One respondent from the community shared that the pandemic had “helped [their] sister have time to heal and be comfortable with herself and her sober journey.”
When asked about resources that Punjabi community members have accessed, of those who had accessed resources, most (61.3%) did not find them helpful. There was a wide range of dissatisfaction with resources ranging from the existence of cultural differences and communication barriers to just general lack of awareness about existing resources and their lack of affordability.
One community member felt that there was not a shared understanding between them and the individual providing support around the causes of the problem and said that “addiction goes deeper and it’s not easy to quit after hearing a few words.”
Another community member shared their journey in accessing supports for their father:
“... we found it difficult to find relevant programming and resources for support. We were referred to a detox facility that was uncomfortable/unfamiliar for him. We had little background or support along the way of what detox and rehab and other supports would/should look like. We found "A path to freedom" as one of the only rehab places that had any mention or connection to South Asian contexts, however, this was ultimately unsuccessful. AlAnon was suggested to me by my doctor as a place for support for our family, but we did not attend since we knew little and concerns of stigma or concerns of it not being relevant to the Punjabi context.”
From the conversations and responses from community members, there is a clear recognition from loved one’s that challenges with alcohol exist. How do we create appropriate resources, have difficult conversations, and shift long-standing ideologies surrounding alcohol so that those impacted by a loved one’s problem with alcohol can meet their loved one where they are at in a safe and empathic manner?
How do we address both internalized and institutional barriers to accessing support?
Although we do not aim to have the answers to these questions, through listening to the existing barriers and understanding why existing resources have not been helpful, we can begin to shape and reshape resources to better serve the needs of Punjabi communities. Moving from simply blaming shame, stigma, or culture as the reason for why problems with alcohol exist in Punjabi communities, we must seek the causes of these conditions.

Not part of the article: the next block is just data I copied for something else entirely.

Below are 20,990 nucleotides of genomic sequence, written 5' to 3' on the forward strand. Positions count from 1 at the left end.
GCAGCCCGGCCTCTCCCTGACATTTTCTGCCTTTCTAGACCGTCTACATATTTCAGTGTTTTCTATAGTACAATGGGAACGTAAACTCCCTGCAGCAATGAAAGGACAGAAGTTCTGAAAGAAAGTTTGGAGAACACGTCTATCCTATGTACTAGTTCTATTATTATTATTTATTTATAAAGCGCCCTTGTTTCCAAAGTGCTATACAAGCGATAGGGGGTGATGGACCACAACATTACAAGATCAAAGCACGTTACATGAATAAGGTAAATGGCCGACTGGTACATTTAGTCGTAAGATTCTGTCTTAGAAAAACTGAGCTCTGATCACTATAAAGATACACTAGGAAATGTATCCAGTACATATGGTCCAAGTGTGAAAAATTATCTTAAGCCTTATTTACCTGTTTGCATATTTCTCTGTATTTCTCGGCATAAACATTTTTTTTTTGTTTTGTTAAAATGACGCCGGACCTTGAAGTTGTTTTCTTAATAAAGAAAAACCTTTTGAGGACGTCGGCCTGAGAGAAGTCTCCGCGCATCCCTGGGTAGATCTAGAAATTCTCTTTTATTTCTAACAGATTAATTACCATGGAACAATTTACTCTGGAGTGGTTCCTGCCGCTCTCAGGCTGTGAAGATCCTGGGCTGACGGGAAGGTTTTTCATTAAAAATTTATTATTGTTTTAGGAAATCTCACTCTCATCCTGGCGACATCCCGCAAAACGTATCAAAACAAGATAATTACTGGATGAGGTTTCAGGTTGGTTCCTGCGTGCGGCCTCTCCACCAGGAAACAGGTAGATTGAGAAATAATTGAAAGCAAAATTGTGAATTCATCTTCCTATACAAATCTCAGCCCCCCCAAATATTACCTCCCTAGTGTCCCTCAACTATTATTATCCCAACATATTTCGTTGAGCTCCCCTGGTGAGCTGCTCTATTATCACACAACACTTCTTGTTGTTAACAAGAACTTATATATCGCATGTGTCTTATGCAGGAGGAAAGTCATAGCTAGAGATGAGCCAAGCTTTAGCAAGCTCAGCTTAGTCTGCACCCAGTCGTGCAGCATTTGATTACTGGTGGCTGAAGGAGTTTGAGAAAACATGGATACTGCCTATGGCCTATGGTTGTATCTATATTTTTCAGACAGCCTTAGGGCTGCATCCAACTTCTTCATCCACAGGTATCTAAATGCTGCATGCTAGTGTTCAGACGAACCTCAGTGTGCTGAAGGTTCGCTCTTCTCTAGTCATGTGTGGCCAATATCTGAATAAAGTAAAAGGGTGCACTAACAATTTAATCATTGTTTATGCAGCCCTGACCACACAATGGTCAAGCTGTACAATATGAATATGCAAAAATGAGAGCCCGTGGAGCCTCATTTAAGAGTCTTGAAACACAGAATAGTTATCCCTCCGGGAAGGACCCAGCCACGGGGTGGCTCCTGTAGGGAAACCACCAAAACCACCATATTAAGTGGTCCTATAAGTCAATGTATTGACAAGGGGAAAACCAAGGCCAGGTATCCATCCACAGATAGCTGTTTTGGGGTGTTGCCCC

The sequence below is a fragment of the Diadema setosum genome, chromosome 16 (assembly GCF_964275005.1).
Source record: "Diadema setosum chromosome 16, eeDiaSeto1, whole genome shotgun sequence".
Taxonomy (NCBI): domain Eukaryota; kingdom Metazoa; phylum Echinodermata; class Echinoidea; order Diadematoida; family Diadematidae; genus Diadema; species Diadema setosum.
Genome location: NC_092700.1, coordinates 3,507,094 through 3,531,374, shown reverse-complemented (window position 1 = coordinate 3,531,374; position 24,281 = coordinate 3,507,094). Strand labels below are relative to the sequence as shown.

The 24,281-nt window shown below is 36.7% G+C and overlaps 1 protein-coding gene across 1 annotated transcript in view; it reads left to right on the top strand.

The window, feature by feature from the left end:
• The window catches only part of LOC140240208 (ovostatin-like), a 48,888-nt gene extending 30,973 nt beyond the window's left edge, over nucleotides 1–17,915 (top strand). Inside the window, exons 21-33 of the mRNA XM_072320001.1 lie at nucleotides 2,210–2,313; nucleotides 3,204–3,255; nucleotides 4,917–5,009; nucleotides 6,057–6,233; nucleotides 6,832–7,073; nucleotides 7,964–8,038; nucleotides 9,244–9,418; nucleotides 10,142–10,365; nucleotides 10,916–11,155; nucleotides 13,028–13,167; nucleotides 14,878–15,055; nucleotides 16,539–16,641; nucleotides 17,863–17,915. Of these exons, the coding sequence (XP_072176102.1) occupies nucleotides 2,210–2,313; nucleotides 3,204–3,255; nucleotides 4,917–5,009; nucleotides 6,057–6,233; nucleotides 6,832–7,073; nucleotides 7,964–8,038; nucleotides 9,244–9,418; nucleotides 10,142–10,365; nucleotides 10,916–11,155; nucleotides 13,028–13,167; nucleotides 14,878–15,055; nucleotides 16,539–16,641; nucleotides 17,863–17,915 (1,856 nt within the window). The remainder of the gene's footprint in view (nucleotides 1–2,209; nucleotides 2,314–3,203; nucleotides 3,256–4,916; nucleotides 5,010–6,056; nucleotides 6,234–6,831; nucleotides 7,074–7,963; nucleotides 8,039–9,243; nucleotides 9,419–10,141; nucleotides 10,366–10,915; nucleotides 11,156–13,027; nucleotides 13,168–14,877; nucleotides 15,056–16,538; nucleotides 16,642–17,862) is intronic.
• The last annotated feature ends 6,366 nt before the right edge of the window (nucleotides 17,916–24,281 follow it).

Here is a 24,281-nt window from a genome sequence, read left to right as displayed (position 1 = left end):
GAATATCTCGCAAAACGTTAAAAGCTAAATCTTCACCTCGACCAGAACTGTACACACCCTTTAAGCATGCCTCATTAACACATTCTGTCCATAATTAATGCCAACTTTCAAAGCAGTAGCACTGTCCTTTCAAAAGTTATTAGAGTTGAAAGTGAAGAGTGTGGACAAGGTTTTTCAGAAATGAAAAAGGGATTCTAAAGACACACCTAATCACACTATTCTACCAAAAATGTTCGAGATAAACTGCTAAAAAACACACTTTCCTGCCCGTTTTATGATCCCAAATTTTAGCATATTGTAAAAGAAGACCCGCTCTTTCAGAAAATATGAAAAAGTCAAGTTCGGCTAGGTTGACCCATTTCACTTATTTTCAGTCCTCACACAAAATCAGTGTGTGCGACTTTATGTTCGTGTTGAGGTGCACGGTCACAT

Of all the community members we engaged with, only 10% of individuals were opposed to attending an online support group. When gracious resources are created that engage in a practice of cultural humility and acknowledge the challenges Punjabi communities face, support can and will be accessed.
You can read the full report here.
Manvinder Kaur Gill is a community-based researcher whose work is centered on religion, culture, and health equity. She is currently pursuing her Master of Social Work at the University of Toronto and is interested in understanding indigenous Panjabi and Sikh forms of healing for addiction treatment. She can be followed on social media @womanvinder.
Guntas Kaur is a graduate student in Immigration and Settlement Studies at X* University. Her research looks at decolonizing early Canadian Sikh migration story and exploring relationships between Indigenous peoples and the Sikh diaspora from a critical solidarity perspective. Her passion for this field of study led her to live and work with Tl'etinqox First Nation in 2017.
Harleen Kaur (she/her) is an undergraduate student of sociocultural anthropology at Stanford University. She is interested in community-based research, the intersections of histories of violence, intergenerational trauma, diasporic community formation, and intimate partner violence in immigrant communities.